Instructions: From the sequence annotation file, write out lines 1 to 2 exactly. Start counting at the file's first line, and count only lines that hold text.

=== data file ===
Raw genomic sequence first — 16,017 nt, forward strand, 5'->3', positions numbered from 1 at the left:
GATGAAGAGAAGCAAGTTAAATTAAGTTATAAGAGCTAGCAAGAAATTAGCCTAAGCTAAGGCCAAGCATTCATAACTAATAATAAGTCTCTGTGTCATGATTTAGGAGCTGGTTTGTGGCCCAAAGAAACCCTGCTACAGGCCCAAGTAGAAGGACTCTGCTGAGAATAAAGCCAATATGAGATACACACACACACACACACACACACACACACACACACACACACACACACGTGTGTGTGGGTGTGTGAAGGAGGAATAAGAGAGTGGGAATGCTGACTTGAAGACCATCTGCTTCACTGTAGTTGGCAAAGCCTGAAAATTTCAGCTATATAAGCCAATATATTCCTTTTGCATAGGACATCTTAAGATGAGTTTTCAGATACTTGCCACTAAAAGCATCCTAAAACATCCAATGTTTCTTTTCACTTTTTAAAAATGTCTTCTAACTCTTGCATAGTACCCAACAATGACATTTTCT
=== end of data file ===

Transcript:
Raw genomic sequence first — 16,017 nt, forward strand, 5'->3', positions numbered from 1 at the left:
GATGAAGAGAAGCAAGTTAAATTAAGTTATAAGAGCTAGCAAGAAATTAGCCTAAGCTAAGGCCAAGCATTCATAACTAATAATAAGTCTCTGTGTCATGATTTAGGAGCTGGTTTGTGGCCCAAAGAAACCCTGCTACAGGCCCAAGTAGAAGGACTCTGCTGAGAATAAAGCCAATATGAGATACACACACACACACACACACACACACACACACACACACACACACACACGTGTGTGTGGGTGTGTGAAGGAGGAATAAGAGAGTGGGAATGCTGACTTGAAGACCATCTGCTTCACTGTAGTTGGCAAAGCCTGAAAATTTCAGCTATATAAGCCAATATATTCCTTTTGCATAGGACATCTTAAGATGAGTTTTCAGATACTTGCCACTAAAAGCATCCTAAAACATCCAATGTTTCTTTTCACTTTTTAAAAATGTCTTCTAACTCTTGCATAGTACCCAACAATGACATTTTCT